Government is liable for the NPP construction loan repayment
The Ministries of Finance and Energy will be responsible for the use of the Russian loan provided for the construction of the nuclear power plant in Belarus.
According to the agreement, the Ministry of Finance will transfer all funds of the loan (USD 10 billion) to a public institution “Construction management of the nuclear power plant”. This amount is intended to cover 90% of the costs of each contract with the Russian Atomstroyexport for the procurement of goods, works and services for the construction of two nuclear power units in Belarus. Moreover, the Ministry of Finances must pay interest, commission fees for servicing letters of credit, repay the loan itself, as well as make other payments connected to the loan from the funds of the national budget allocated for servicing and repayment of foreign debts. In turn, the Ministry of Energy has to ensure the implementation of contracts by the Russian partner, and guarantee the return of payments on the loan to the national budget during the period between April 1, 2021 and December 31, 2035.
Therefore, the country’s external debt will be increased by USD 10 billion, making its servicing even more costly for the budget. Moreover, given the current state of the enterprises of the Energy Ministry, it is not yet clear how the Ministry will pay back its share in interest and loan. Most likely, it will not and the Belarusian nuclear power station will become a Russian nuclear power plant in a distant future.
The Belarusian authorities are attempting to strengthen some elements of the ‘Soviet’ education to ensure the ideological loyalty of new generations to the state. Most likely, one of the major tasks of the educational reform is to prevent growing discontent with the existing education system among the population. The educational reform aims to strengthen centralisation and adjust the system to the needs of the public sector.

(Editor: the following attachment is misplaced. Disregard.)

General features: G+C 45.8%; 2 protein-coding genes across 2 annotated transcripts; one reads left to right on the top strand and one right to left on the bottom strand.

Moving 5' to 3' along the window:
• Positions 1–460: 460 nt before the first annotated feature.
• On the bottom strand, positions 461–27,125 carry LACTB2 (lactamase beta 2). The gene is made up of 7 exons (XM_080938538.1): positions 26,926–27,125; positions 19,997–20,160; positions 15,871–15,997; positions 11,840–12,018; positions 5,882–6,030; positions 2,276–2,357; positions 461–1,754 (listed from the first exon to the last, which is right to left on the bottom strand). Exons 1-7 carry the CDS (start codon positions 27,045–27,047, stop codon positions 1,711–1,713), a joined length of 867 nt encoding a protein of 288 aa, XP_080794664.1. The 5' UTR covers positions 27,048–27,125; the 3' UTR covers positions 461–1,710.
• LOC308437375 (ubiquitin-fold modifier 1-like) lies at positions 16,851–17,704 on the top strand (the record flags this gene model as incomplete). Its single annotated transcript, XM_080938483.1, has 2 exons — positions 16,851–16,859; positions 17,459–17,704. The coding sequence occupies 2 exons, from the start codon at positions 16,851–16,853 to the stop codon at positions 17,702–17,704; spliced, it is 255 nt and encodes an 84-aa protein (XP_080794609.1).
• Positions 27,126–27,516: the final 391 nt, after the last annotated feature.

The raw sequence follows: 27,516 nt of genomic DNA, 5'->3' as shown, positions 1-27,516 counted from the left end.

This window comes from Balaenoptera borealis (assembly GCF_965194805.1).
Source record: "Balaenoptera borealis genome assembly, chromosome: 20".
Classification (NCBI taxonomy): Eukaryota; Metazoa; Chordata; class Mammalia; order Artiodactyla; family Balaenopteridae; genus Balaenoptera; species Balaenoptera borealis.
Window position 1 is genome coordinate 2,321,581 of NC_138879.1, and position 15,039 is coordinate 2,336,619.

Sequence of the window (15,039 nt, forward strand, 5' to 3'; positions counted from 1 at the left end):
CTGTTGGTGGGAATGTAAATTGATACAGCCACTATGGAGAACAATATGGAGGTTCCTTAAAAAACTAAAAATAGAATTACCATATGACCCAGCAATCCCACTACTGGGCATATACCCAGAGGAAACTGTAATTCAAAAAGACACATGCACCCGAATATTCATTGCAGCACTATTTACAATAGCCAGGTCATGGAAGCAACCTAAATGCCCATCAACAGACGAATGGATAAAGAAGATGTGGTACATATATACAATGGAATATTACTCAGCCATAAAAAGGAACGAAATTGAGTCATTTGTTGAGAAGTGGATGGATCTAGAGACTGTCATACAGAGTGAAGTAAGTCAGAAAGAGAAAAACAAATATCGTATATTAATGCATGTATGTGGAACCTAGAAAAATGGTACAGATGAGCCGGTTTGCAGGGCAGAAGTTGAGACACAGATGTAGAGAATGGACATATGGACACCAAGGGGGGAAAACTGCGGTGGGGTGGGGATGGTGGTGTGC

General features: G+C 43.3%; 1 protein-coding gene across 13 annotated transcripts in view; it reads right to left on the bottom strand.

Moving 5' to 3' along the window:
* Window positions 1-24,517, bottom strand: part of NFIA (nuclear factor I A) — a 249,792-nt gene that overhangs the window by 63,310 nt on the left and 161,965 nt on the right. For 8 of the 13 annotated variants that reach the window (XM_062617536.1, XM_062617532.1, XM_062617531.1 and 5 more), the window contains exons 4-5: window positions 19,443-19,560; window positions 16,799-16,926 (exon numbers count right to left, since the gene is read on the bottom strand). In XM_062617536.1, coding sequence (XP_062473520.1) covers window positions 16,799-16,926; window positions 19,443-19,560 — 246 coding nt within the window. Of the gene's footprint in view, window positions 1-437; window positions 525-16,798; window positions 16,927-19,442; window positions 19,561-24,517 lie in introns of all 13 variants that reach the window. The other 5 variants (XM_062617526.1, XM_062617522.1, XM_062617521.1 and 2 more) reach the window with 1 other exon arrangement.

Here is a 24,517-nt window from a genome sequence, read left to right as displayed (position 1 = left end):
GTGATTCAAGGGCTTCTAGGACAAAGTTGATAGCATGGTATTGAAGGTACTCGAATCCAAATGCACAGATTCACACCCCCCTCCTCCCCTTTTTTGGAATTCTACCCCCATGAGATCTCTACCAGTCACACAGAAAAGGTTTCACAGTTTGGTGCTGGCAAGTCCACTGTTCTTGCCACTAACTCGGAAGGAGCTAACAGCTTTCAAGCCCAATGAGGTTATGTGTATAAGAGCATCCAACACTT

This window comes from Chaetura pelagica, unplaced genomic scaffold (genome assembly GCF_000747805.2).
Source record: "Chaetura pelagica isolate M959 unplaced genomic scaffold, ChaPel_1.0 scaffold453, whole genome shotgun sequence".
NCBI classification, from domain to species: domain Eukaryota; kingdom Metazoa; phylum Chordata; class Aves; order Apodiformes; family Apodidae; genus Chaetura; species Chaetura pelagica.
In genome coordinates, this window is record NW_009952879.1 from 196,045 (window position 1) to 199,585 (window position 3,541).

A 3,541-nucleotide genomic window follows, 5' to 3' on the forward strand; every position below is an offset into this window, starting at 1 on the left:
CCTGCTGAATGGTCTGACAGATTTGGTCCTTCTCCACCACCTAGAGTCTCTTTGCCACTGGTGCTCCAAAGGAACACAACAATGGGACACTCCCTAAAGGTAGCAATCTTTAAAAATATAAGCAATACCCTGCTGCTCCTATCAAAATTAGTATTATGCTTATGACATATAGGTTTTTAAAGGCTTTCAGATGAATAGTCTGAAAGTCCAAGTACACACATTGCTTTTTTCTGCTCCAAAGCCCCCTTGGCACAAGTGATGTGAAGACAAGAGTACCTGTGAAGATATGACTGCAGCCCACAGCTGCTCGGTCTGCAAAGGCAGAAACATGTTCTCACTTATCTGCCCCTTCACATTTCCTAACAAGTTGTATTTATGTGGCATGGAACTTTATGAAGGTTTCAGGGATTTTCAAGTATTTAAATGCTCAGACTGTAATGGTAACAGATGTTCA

In Belarus, the Ministry of Labour and Social Protection and the Ministry of Economy would determine the university enrolment figures.
The Belarusian authorities do not seem to have a long-term vision of the educational reform. The education system changes depending on who leads the Education Ministry and has access to President Lukashenka. For instance, former head of pro-government communist party and Education Minister Igor Karpenko reintroduced some "Soviet" elements to the school and strengthened ideological components along with the de-politicisation of the curricula. Current generation of students and youth have not spoken against the authorities, unlike previous generations raised during the Gorbachev thaw and socio-political transformations of the 1990s.
In addition, the Belarusian authorities are attempting to adopt measures aiming to prevent discontent among the population with the Belarusian education system. The authorities are mobilizing those nostalgic for the USSR and propose to return to 5-marks grading system, school uniforms and reduced curriculum. The Belarusian leadership also aims to blur the growing social stratification in society and to relax social tension due to the growing income gap between the richest and poorest.
Should the authorities adopt plans to reduce university enrolment, they would re-certify universities in order to close some of them and would reduce competition from private educational institutions. The Belarusian leadership is attempting to adjust the education system to the needs of the real economy, to reduce pressure on the labour market and to cut government spending on higher education for specialists low in demand by replacing them with graduates of secondary vocational schools requiring less time to train.